Jean-Honoré Fragonard, The ReaderThe National Gallery of Art, Washington D.C.

Despite attempts to counter gender inequalities, western women today still face many issues. For centuries, female sexuality has been relegated to the margins of wider discussions about sex. Studies are only just beginning to show the disturbing effects that masculine-dominated narratives around sex have had on women. It is jarring to learn just how many women tolerate discomfort or even pain during sex, often enduring it for the sake of their partner’s pleasure at the expense of their own wellbeing. The extent to which the female sexual experience is not being communicated in science, film, media and academia is truly shocking, leaving us with the problem of where to find the words to express it

Aphra BehnWikimedia Commons

While discussion of this issue may seem like one confined to the modern day, the words of women from the past testify that the position of female sexuality has always been a concern. In 1680, Aphra Behn published her poem The Disappointment, which tells the story of Lisander’s seduction of Cloris. Behn’s poem seems at first glance utterly conventional, with Lisander the active pursuer and Cloris the passive recipient of his advances. In Cloris’ experience, “Love and Shame confus’dly strive”; her sexuality is a carefully balanced performance, unable to untangle her desire from the shame that follows. While Lisander is able to pursue his sexual cravings, Cloris must maintain her honour despite herself.

However, what is striking about Behn’s poem is how she focuses on Clorisexperience of the encounter. The “disappointment” of the title refers not to Lisander’s frustration, but Cloris’, as Lisander is left unable to complete the act at the poem’s humorously anticlimactic conclusion. Behn uses the narrative of male love poetry, the conventions of the passive, fleeing woman and the amorous man, before sharply turning the tradition on its head. Her poem is not a satisfying escapist dream, but a subtle presentation of female sexuality and the shame that must inevitably accompany its expression. Through wit, the female voice defies the weight of a masculine tradition.

While Behn shows us the suppression of the female experience, Labé is tired of the delicate performance

Louise Labé, writing in Lyon earlier in the 16th century, is still bolder than Behn’s work in overturning contemporary conventions. In her Sonnet 18, she demands:

“Kiss me again, kiss me, kiss me more … Give me one of your most smouldering ones / I’ll repay it with four, hotter than any embers.”

Unlike Cloris, she demands sexual freedom without a hint of fear, asserting that “living in reserve makes me impatient”. While Behn shows us the suppression of the female experience, Labé is tired of the delicate performance. Labé’s poetry is most wonderful for the fact that she chooses the Petrarchan sonnet to express it, a form that for so long has been used to express male desire, in the process confining the female voice to the negative space between the lines. Labé rewrites the tradition, inverting the canon of male dominance both in sex and in writing.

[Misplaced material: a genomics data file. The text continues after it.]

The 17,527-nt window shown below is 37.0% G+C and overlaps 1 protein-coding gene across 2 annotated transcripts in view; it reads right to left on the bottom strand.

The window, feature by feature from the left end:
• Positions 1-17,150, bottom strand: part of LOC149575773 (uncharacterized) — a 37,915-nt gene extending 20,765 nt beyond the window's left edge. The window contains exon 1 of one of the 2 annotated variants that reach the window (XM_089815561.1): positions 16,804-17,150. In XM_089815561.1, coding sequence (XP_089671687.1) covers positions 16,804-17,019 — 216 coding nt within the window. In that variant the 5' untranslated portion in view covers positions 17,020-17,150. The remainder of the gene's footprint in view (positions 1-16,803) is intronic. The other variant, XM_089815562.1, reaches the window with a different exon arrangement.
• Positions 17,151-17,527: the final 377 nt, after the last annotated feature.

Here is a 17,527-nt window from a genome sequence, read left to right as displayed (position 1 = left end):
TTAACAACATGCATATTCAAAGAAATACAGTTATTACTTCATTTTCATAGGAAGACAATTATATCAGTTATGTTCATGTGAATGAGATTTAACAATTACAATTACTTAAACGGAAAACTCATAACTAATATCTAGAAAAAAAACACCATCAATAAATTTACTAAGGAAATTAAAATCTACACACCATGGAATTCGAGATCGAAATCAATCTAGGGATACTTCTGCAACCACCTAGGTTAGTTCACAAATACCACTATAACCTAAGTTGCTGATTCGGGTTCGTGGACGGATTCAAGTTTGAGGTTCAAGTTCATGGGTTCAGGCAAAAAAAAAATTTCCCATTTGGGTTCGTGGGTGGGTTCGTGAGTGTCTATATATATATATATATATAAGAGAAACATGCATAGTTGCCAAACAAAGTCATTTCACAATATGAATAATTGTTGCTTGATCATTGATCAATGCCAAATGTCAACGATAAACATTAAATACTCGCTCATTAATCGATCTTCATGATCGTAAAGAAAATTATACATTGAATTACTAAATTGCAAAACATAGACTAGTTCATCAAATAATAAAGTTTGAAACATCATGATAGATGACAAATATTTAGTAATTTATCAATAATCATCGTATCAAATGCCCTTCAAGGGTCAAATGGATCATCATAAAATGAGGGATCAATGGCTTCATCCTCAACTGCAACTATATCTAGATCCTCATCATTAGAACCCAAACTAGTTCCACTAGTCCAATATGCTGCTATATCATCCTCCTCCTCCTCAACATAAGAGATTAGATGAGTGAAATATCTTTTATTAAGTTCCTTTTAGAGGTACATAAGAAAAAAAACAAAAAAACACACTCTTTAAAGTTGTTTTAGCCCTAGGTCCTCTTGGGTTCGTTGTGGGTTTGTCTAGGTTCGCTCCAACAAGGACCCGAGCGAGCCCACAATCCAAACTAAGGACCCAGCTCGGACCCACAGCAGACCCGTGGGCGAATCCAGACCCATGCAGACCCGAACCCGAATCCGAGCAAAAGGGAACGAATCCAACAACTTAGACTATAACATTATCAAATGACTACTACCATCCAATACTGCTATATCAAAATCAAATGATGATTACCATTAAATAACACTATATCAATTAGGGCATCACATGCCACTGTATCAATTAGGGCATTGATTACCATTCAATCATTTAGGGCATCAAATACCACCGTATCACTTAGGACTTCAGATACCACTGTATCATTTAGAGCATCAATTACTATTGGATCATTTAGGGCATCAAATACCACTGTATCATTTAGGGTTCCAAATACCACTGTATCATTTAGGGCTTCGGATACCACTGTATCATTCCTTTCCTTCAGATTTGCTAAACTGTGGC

Clearly, the poetry of Behn and Labé has a lot to offer us now, for in it we can find empowerment to overturn the traces of inequality that still scar our society today. Their work was so significant to uncovering the female experience that Virigina Woolf once argued that “all women together ought to let flowers fall upon the tomb of Aphra Behn, for it was she who earned them the right to speak their minds.”

Louise Labé, an engraving by Pierre WoeiriotWikimedia Commons

Though Woolf is quite right to give Behn credit for being the first female writer to earn a living from her words, I have to acknowledge that there is something unsettling in her suggestion that “all women” owe Behn such a debt. Behn’s presentation of women of colour in her other works, particularly her short novel Oroonoko, is often problematic. As a white woman it is easy for me to note first Behn’s liberation of female sexuality, but her words also carry with them the darker weights of their time. If we do pull this poetry into the discourse of the contemporary feminist movement, it is essential to note its limitations in being, without a doubt, exclusionary. Behn might have been a championing figure for the likes of Virginia Woolf, but today we must understand the complexities and difficulties that will undeniably accompany any art we bring forward from the past.

If we recognise these elements of Behn’s writing for what they are, and understand how these are issues that also resonate so strongly today, we can use their nuance as part of a modern, intersectional movement by taking account of its simultaneous acts of liberation and suppression.


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The poetry of both Behn and Labé is testament to the fact that we must continue to fill the negative space between the lines with the words of the silenced. Just as Labé filled the Petrarchan structure with the voices of women so long confined to the margins of the form, we now must find space to talk about female sexuality creatively, academically, scientifically, anecdotally, and elevate the voices of all women to combat the problem. We cannot continue to play the delicate game of Cloris, lacking the language to express the female sexual experience. Though parts of Behn and Labé’s poetry should absolutely be left to the confines of the past, what both of these incredible women writers show us is that female sexuality always has, and will continually, strive to be heard, and that it is in fact quite possible to find the words to express it.

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